You’re absolutely right, James ~ the ethical argument is hard to sell, and it doesn’t appeal to people’s self interest. This is what does: Health. And according to Donna Maurer’s research from her book, “Vegetarianism: Movement or Moment” the primary reason why MOST people become vegetarian is for health reasons. Once they have started to eliminate meat products and are not so invested in an animal-based diet, they then become more interested in the ethical reasons. This is a well-researched book written by a sociologist. Give it a read if you’re open to a more effective approach that has the potential to save a lot of animals a lot faster. The health benefits are not based on opinion or rationalization – it’s indisputable science. http://www.amazon.com/Vegetarianism-Movement-Moment-Donna-Maurer/dp/156639936X

    • Ellie Maldonado says:

      I think the ethical argument is hard to sell because the public is still unaware of the depth of nonhuman experience; and since the media is largely sponsored by corporations that sell animal products, it doesn’t permit the truth.

      I’m sure some who choose vegetarianism for their health then become interested in the ethical reasons, but at this point, I don’t know if this is something we can count on.

      If I may ask in advance, does Donna Mauer cover the percent of health vegetarians who develop ethical concerns; how long they remain vegetarians; and what percent become vegans?

      I appreciate your clarification.

      • Louisa says:

        Hi Ellie, I don’t think she provides the statistics that you’re looking for, however, she does state that 85% of vegetarians are NOT primarily motivated by a concern for animal rights. She also writes that, “Because most vegetarians’ initial motivation is their own personal health and they tend to become more committed to animal rights issues only gradually over time, organizational leaders and longtime vegetarians often share views in common with animal rights activists that newcomers do not.” She also says that those who become vegetarian for health reasons are most likely to revert to meat-eating unless they eventually adopt the ethical argument. She said that it’s the ethical reasons that sustain vegetarians’ commitment to their diet, and at that point they’re more likely to move toward a vegan diet.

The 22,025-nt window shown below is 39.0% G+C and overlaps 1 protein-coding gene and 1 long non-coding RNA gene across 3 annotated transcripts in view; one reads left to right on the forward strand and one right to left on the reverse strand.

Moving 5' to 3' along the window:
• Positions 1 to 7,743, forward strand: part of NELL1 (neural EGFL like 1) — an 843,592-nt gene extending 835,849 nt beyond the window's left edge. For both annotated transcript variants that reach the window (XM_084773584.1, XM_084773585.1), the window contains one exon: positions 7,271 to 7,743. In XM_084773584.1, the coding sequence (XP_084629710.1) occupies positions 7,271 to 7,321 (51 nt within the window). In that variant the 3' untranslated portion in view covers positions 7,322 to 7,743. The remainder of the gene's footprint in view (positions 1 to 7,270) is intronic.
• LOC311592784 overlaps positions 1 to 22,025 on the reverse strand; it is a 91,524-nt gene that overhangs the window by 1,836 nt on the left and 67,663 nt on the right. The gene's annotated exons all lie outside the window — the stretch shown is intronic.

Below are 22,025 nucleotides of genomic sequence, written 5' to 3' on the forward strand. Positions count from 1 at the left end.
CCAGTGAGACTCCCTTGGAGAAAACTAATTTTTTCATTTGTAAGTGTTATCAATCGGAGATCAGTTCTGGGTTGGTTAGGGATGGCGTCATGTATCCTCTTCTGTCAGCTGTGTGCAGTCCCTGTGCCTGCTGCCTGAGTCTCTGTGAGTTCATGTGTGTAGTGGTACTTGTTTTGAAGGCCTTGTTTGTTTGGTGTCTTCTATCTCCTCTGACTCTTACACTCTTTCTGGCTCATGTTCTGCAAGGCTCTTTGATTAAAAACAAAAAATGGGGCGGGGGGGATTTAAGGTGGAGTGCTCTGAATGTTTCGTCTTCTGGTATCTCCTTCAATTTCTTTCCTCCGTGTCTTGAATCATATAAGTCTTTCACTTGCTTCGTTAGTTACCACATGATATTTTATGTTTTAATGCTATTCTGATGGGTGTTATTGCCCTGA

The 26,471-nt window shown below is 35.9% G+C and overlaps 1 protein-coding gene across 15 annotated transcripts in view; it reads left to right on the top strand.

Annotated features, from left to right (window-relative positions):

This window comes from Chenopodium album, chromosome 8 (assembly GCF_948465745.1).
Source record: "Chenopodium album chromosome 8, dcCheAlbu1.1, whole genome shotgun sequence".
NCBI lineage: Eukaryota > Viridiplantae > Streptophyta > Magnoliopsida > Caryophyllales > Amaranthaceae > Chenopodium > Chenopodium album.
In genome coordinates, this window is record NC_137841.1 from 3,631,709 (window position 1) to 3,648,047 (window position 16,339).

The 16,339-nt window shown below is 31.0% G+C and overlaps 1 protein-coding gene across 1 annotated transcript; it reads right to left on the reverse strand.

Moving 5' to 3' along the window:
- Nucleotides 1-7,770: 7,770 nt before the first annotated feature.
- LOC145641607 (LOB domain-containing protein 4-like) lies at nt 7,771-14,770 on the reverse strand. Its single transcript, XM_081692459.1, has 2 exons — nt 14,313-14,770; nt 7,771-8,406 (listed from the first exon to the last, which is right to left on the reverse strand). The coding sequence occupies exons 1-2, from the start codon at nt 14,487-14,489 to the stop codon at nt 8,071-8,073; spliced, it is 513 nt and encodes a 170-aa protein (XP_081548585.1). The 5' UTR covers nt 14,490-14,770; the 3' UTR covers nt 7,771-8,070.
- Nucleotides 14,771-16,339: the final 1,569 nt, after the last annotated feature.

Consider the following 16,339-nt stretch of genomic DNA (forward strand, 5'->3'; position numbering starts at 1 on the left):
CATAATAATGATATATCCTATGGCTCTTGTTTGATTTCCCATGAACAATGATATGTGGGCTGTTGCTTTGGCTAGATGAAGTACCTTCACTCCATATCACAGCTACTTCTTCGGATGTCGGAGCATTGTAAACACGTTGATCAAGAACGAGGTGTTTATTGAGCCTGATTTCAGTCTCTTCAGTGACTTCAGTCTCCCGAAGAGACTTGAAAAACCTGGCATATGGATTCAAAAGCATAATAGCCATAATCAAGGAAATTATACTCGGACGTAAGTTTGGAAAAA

• Ellie Maldonado says:

          Hi Louisa, thank you for clarifying that. I guess we look at this from our own frame of reference. My reasons for being vegetarian were not about health, so it was hard for me to see that health would be the motivating factor for most people, as Donna Mauer explains.

          But I’m not surprised that those who became vegetarian for health reasons were likely to revert to meat-eating. It’s like being vegetarian to lose weight, or to imitate celebrities — absent ethical considerations, it’s just a fad.

          So if most vegetarians don’t consider farm animals, then along with introducing them to ethical reasons, it seems we need to work on learning why this is so, and then changing it. That we can make a significant difference if we can do that for 10% of the population is certainly encouraging :-)

  2. Jo Tyler says:

    Hear, hear! So many gems in this piece…thank you James!

  3. Ellie Maldonado says:

    Thank you, James! I wish I had known you were in the Big Apple today, as I might have been able to see your lecture.

  4. Nadine says:

    Thank you for posting this.
    What do we do about the people who really truly don’t seem to care? They don’t care about ethics, logic or the environment or even feelings. They just totally disconnect. I think one of the real challenges veganism faces is to bring awareness to people who are like this. I have yet to read or hear of a way to reach them.

  5. Ellie Maldonado says:

    I agree, and though it won’t be easy with newspapers like the NY Times and welfare organizations promoting “ethical meat”, to say nothing of being bombarded with constant advertising for animal products, we can’t give up.

  6. Gena says:

    I so wish I’d been at The Seed, day 2, to hear you, James. I’m really sad that I wasn’t. Great post, too.

    As for Foer, I agree that a huge amount of the movement’s desire to turn him into a spokesperson (even though he was always evasive on the topic of veganism) was the longing for strong leadership. I think it’s also the need for validation: see! a celeb does it! This tends to get under my skin; on the one hand, I know that celebrity spokespeople are really powerful in inspiring folks to explore the lifestyle; on the other hand, I wish they weren’t, because that’s thin grounds of conviction for a new vegan to stand upon (and celebs do change their positions, as Foer demonstrates!).

  7. Natalie Reeves says:

    I agree with you that the space at the Seed conf. was not ideal for speakers, but your message was loud, clear & inspirational despite the annoying background chatter. In addition to the great overview of your talk in this blog, I particularly liked your analysis of the typical DIY slaughter sites/blogs.